Local News

Animal Control complaint leads to attack

Posted June 19

— A Cumberland County Animal Control officer is recovering after an attack by a 100-pound dog over the weekend.

A concerned neighbor called for help after noticing the Cane Corso tethered outside a home on Beta Street Sunday afternoon, as temperatures reached into the 90s.

Animal Control Officer Victoria Herring helped the dog's owner, Tanya Broughton, to untie the dog, but it got free and attacked.

"The dog attacked her and then stumbled as it was trying to come back for another attack. She was able to back up and actually brace herself against for the second and third attacks," said county animal control director Dr. John Lauby.

Broughton said her 16-month-old dog didn't have a history of being aggressive, but Lauby said they are a breed that requires obedience training.

"Cane Corsos are not overly friendly," Lauby said. "They're family-oriented, protective guard dogs, and when you get a dog like that you have to be a responsible dog owner. You need to train them where you can have them under control when they're on leashes."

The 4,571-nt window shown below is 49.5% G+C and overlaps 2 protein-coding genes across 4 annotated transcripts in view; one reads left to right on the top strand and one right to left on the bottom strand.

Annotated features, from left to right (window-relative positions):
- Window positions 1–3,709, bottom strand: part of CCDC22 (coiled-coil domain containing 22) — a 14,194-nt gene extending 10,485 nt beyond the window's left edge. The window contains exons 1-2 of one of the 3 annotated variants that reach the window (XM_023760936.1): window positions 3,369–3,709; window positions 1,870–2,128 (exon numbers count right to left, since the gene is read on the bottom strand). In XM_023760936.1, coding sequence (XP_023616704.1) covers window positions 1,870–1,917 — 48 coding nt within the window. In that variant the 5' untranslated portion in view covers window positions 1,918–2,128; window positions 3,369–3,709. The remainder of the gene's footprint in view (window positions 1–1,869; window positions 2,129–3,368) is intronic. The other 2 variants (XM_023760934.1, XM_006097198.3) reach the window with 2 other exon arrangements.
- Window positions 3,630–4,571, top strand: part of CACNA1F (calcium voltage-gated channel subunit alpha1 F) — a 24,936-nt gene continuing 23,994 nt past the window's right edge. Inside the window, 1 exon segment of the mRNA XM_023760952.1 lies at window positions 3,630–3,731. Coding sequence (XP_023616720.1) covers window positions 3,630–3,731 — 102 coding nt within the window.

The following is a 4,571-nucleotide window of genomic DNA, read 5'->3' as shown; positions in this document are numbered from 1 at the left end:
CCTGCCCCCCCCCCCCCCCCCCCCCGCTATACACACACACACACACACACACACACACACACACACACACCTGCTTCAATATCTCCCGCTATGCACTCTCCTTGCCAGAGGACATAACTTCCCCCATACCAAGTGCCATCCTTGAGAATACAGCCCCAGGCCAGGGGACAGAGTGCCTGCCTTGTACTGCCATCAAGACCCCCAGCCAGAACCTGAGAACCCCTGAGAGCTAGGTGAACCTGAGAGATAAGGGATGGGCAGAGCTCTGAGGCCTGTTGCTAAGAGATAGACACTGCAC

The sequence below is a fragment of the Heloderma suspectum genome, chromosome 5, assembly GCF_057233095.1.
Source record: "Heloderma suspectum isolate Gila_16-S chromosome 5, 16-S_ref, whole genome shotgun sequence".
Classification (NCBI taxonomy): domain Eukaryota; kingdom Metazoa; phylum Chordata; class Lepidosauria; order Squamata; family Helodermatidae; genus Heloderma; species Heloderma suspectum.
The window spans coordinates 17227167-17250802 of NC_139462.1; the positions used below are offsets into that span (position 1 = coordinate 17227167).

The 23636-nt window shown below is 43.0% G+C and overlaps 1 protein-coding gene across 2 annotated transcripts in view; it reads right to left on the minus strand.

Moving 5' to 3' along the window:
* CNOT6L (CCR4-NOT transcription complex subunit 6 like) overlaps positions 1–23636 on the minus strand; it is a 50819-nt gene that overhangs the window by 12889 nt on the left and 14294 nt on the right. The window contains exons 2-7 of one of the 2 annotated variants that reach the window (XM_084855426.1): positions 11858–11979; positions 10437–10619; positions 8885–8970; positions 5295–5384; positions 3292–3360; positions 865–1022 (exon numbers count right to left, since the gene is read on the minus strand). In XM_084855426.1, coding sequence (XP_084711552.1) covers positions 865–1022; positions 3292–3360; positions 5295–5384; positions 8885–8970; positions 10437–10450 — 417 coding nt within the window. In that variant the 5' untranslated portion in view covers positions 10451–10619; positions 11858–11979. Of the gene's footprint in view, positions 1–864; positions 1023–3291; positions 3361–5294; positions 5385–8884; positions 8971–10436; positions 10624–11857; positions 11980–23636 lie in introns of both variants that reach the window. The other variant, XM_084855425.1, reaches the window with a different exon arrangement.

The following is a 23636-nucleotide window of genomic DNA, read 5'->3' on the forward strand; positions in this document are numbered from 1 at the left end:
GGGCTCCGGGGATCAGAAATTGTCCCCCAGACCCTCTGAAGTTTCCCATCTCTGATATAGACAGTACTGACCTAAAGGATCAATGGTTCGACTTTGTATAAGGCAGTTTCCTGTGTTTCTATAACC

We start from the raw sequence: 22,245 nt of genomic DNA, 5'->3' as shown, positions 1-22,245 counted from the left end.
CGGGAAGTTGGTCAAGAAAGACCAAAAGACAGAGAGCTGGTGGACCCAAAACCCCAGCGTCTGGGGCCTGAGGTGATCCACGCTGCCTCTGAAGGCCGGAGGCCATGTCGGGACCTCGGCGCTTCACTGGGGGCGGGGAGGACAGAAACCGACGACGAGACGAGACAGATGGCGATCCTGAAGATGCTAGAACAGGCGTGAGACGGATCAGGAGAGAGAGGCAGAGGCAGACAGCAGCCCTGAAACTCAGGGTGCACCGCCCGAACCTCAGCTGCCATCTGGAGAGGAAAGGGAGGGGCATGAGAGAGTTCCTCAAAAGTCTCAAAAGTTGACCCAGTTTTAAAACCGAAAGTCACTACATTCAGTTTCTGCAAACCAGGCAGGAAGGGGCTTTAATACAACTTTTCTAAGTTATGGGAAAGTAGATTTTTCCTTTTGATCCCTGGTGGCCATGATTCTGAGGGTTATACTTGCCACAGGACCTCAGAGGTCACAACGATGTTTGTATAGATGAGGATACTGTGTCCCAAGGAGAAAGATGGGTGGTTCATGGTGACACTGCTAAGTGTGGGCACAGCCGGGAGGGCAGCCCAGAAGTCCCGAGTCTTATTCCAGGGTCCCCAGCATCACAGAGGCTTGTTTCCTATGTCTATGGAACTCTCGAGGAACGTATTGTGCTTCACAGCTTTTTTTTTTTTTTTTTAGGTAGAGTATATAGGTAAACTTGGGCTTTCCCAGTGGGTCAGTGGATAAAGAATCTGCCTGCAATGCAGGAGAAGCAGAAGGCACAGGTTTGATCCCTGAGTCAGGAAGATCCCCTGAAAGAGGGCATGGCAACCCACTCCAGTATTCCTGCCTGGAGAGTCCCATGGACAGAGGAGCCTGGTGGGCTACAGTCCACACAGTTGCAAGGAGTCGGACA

Lauby said Broughton's dog was taken to animal control where the aggressive behavior continued, and the dog had to be euthanized.

Herring, who was bitten multiple times in the leg and lower body, was treated at Cape Fear Valley Medical Center Sunday night and by Monday was recovering at home.

"The dog was dangerous, and my staff couldn't deal with it here," Lauby said. "It put the rest of my staff in danger every time they tried to deal with it, so I went ahead and had the dog euthanized, and we tested it for rabies."

The good news is that the rabies test came back negative, one less worry for Herring in her recovery.

So far, no charges have been filed against Broughton.

1 Comment

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  • DB Bell Jun 20, 4:02 a.m.
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    It's cruel to promote dogs bred to maul/cause severe injuries as if they are normal pets.
    It's cruel to their victims/potential victims and cruel to the dogs themselves.